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Dinner Debates: Discussing appropriate gun regulations
January 24, 2013
This past weekend my family came to visit me. We spent the entirety of Saturday without any sort of debate—an incredible feat really. You see, I’m the black sheep in my very conservative family. To keep the peace, I try to avoid any topic of conversation that steers toward politics and religion. It just doesn’t go well for me.
At lunch Sunday, I made the mistake of saying that I hadn’t started my second piece for the Lycourier yet. I told them I was running out of opinions to discuss.
My dad, a newspaper man himself, suggested I write a piece on gun control, seeing as it’s a hot-button issue right now.
Photo credit: flickr user disrupseanGun sales have skyrocketed across the nation over the past month.
This Cabella’s in Texas is a popular gun distributor. As soon as the words left his mouth, my brother jumped in, talking about a Facebook graphic he had just seen that compared Obama to Hitler. He said it was scary how similar they were.
What a revolutionary comparison, I thought. I have never heard this ever before. No one has ever posted such wise, thought provoking information on a social networking site where everyone complains about things they know nothing about. This is the first time ever such a post has graced the internet.
The source of the post: my own mother.
Still, in my best efforts to keep the peace, I meekly told my brother that the comparison was a ridiculous one, and I didn’t foresee Obama killing millions of people any time soon.
Then my dad rebutted with “The anti-Christ is going to be well-liked.”
Great. So from my one comment, we’ve gone from gun control to Obama as the next Hitler to the anti-Christ. In less than two minutes. Pretty impressive, if I say so myself.
In an effort to steer the conversation away from an entirely different can of worms, I told my father that Obama is certainly not the most well-liked man in the world right now, and has a lot of opposition. That slowed him down. One bullet, dodged.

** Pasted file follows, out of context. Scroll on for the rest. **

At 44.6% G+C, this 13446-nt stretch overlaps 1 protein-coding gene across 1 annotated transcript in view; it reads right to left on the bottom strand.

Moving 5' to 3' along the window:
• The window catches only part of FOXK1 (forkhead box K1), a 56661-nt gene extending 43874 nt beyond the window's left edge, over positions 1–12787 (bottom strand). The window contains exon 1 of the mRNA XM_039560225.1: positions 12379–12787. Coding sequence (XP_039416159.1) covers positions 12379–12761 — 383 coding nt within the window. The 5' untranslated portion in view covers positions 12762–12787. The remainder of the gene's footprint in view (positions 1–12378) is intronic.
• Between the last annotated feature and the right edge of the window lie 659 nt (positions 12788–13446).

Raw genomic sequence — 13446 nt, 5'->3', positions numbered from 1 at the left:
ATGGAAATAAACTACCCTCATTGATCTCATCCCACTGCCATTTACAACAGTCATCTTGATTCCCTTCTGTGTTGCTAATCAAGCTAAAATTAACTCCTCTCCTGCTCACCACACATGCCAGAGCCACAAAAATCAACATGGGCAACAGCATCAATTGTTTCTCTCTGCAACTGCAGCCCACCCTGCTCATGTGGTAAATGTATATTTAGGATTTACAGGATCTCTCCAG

So we go back to the originally proposed subject of gun control. My brother, who has never touched a gun a day in his life, is going to go out and buy one before the crooked government stops allowing citizens to purchase firearms. Never mind my remark that he wouldn’t even know how to use it. This is “Amurica”.
At this point, I’m just done trying, because I know nothing I say, however accurate or constructive, is going to be well-received. But this exchange got me thinking. What do I really think about gun control? I briefly touched on this in my column on the Sandy Hook shooting, but I haven’t really fully explored it.
My dad told me that all the public schools in my county have hired either armed guards or extra police officers to patrol their grounds since Sandy Hook. Armed guards around children. Personally, I find this appalling. Raising America’s kids in a culture of violence does nothing but breed more violence. Instead of trying to fight guns with bigger guns, why can’t we fight massacres with thoughtful discussion?
Having kids around the big men with guns is only going to increase their predisposition for violence, and desensitize them rather than showing them that using this weaponry is something that should be avoided if at all possible. Why on earth do we want our children growing up in this environment?
Let’s say that worst comes to worst, and an armed attacker comes to school. Children get caught in the crossfire. How is this a good solution?
I’m not going to beat a dead horse, but I’ve already written about my theory in combatting these problems with a revamp of how we as a society view and deal with mental illnesses. (And if you look elsewhere on this page, you’ll find my thoughts on how America deals with mental illness). Wouldn’t finding the problem at its source and treating it be better than waiting until the last stages of tragedy to unfold with a final back-up plan of fighting fire with fire?
And as far as civilian gun use, I’m not saying that responsible gun owners who think they need their guns for whatever reason shouldn’t be able to get a hold of one. This is a free country, and everyone is entitled to certain rights. But what is the problem with having stricter sanctions on how and where someone can get a firearm? Wouldn’t you rather have to go through a thorough background check process that ensures that a weapon doesn’t pass into the wrong hands than be able to walk out of the store a bit sooner with a gun but risk your child’s safety?
To me, it seems like common sense, but maybe there’s something I’m missing. After all, nearly all of my family thinks that stricter gun control laws are a crippling blow to America. But let’s keep the rash accusations comparing Obama to historical villains at a minimum.